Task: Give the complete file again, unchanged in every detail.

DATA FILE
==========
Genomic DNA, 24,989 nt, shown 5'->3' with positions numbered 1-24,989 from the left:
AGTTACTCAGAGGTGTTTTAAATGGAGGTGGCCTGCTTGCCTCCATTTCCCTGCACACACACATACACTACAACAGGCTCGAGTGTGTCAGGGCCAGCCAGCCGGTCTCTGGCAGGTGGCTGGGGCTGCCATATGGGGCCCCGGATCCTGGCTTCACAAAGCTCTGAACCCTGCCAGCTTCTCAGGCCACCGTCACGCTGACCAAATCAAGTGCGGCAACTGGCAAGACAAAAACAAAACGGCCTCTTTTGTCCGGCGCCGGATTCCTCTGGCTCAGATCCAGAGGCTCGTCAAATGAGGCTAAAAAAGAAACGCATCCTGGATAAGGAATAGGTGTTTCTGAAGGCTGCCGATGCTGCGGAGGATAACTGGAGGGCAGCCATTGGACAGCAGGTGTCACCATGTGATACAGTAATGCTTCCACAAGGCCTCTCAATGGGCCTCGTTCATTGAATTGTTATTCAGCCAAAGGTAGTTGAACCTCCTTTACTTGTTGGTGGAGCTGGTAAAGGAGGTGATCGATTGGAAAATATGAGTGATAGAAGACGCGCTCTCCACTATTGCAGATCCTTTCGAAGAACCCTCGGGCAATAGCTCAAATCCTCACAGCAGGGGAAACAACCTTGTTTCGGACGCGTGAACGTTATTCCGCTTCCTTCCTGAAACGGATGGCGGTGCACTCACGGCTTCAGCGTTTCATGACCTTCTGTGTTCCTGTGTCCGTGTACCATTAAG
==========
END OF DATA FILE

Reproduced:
Genomic DNA, 24,989 nt, shown 5'->3' with positions numbered 1-24,989 from the left:
AGTTACTCAGAGGTGTTTTAAATGGAGGTGGCCTGCTTGCCTCCATTTCCCTGCACACACACATACACTACAACAGGCTCGAGTGTGTCAGGGCCAGCCAGCCGGTCTCTGGCAGGTGGCTGGGGCTGCCATATGGGGCCCCGGATCCTGGCTTCACAAAGCTCTGAACCCTGCCAGCTTCTCAGGCCACCGTCACGCTGACCAAATCAAGTGCGGCAACTGGCAAGACAAAAACAAAACGGCCTCTTTTGTCCGGCGCCGGATTCCTCTGGCTCAGATCCAGAGGCTCGTCAAATGAGGCTAAAAAAGAAACGCATCCTGGATAAGGAATAGGTGTTTCTGAAGGCTGCCGATGCTGCGGAGGATAACTGGAGGGCAGCCATTGGACAGCAGGTGTCACCATGTGATACAGTAATGCTTCCACAAGGCCTCTCAATGGGCCTCGTTCATTGAATTGTTATTCAGCCAAAGGTAGTTGAACCTCCTTTACTTGTTGGTGGAGCTGGTAAAGGAGGTGATCGATTGGAAAATATGAGTGATAGAAGACGCGCTCTCCACTATTGCAGATCCTTTCGAAGAACCCTCGGGCAATAGCTCAAATCCTCACAGCAGGGGAAACAACCTTGTTTCGGACGCGTGAACGTTATTCCGCTTCCTTCCTGAAACGGATGGCGGTGCACTCACGGCTTCAGCGTTTCATGACCTTCTGTGTTCCTGTGTCCGTGTACCATTAAG